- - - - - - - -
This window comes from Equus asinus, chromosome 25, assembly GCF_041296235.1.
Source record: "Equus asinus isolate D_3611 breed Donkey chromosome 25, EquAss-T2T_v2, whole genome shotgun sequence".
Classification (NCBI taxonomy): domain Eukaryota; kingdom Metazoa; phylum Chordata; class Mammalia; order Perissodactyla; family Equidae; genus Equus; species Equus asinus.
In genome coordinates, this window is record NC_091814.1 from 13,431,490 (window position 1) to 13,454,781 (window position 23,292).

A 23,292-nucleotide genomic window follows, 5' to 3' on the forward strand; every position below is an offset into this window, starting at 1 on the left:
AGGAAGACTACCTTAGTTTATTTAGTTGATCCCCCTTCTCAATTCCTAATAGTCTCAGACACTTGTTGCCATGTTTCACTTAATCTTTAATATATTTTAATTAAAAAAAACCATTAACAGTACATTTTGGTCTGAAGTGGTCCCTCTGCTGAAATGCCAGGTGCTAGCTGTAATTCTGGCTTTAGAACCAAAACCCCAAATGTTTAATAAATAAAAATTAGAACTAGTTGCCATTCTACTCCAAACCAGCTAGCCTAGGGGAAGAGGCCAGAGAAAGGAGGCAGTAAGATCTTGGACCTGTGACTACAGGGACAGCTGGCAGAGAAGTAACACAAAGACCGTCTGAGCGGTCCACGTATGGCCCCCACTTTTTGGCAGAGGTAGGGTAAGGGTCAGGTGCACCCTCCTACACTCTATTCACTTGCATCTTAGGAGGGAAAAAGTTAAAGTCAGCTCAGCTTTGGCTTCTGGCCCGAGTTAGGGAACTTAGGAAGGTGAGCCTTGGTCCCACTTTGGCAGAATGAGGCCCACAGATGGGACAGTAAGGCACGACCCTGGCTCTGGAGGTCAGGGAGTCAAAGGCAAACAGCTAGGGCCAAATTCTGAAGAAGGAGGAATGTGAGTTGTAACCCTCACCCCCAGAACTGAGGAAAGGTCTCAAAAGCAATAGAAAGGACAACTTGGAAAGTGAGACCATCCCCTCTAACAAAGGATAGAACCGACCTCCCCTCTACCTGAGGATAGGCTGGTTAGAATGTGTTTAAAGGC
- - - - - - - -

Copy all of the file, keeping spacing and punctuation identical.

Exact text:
This window comes from Equus asinus, chromosome 25, assembly GCF_041296235.1.
Source record: "Equus asinus isolate D_3611 breed Donkey chromosome 25, EquAss-T2T_v2, whole genome shotgun sequence".
Classification (NCBI taxonomy): domain Eukaryota; kingdom Metazoa; phylum Chordata; class Mammalia; order Perissodactyla; family Equidae; genus Equus; species Equus asinus.
In genome coordinates, this window is record NC_091814.1 from 13,431,490 (window position 1) to 13,454,781 (window position 23,292).

A 23,292-nucleotide genomic window follows, 5' to 3' on the forward strand; every position below is an offset into this window, starting at 1 on the left:
AGGAAGACTACCTTAGTTTATTTAGTTGATCCCCCTTCTCAATTCCTAATAGTCTCAGACACTTGTTGCCATGTTTCACTTAATCTTTAATATATTTTAATTAAAAAAAACCATTAACAGTACATTTTGGTCTGAAGTGGTCCCTCTGCTGAAATGCCAGGTGCTAGCTGTAATTCTGGCTTTAGAACCAAAACCCCAAATGTTTAATAAATAAAAATTAGAACTAGTTGCCATTCTACTCCAAACCAGCTAGCCTAGGGGAAGAGGCCAGAGAAAGGAGGCAGTAAGATCTTGGACCTGTGACTACAGGGACAGCTGGCAGAGAAGTAACACAAAGACCGTCTGAGCGGTCCACGTATGGCCCCCACTTTTTGGCAGAGGTAGGGTAAGGGTCAGGTGCACCCTCCTACACTCTATTCACTTGCATCTTAGGAGGGAAAAAGTTAAAGTCAGCTCAGCTTTGGCTTCTGGCCCGAGTTAGGGAACTTAGGAAGGTGAGCCTTGGTCCCACTTTGGCAGAATGAGGCCCACAGATGGGACAGTAAGGCACGACCCTGGCTCTGGAGGTCAGGGAGTCAAAGGCAAACAGCTAGGGCCAAATTCTGAAGAAGGAGGAATGTGAGTTGTAACCCTCACCCCCAGAACTGAGGAAAGGTCTCAAAAGCAATAGAAAGGACAACTTGGAAAGTGAGACCATCCCCTCTAACAAAGGATAGAACCGACCTCCCCTCTACCTGAGGATAGGCTGGTTAGAATGTGTTTAAAGGC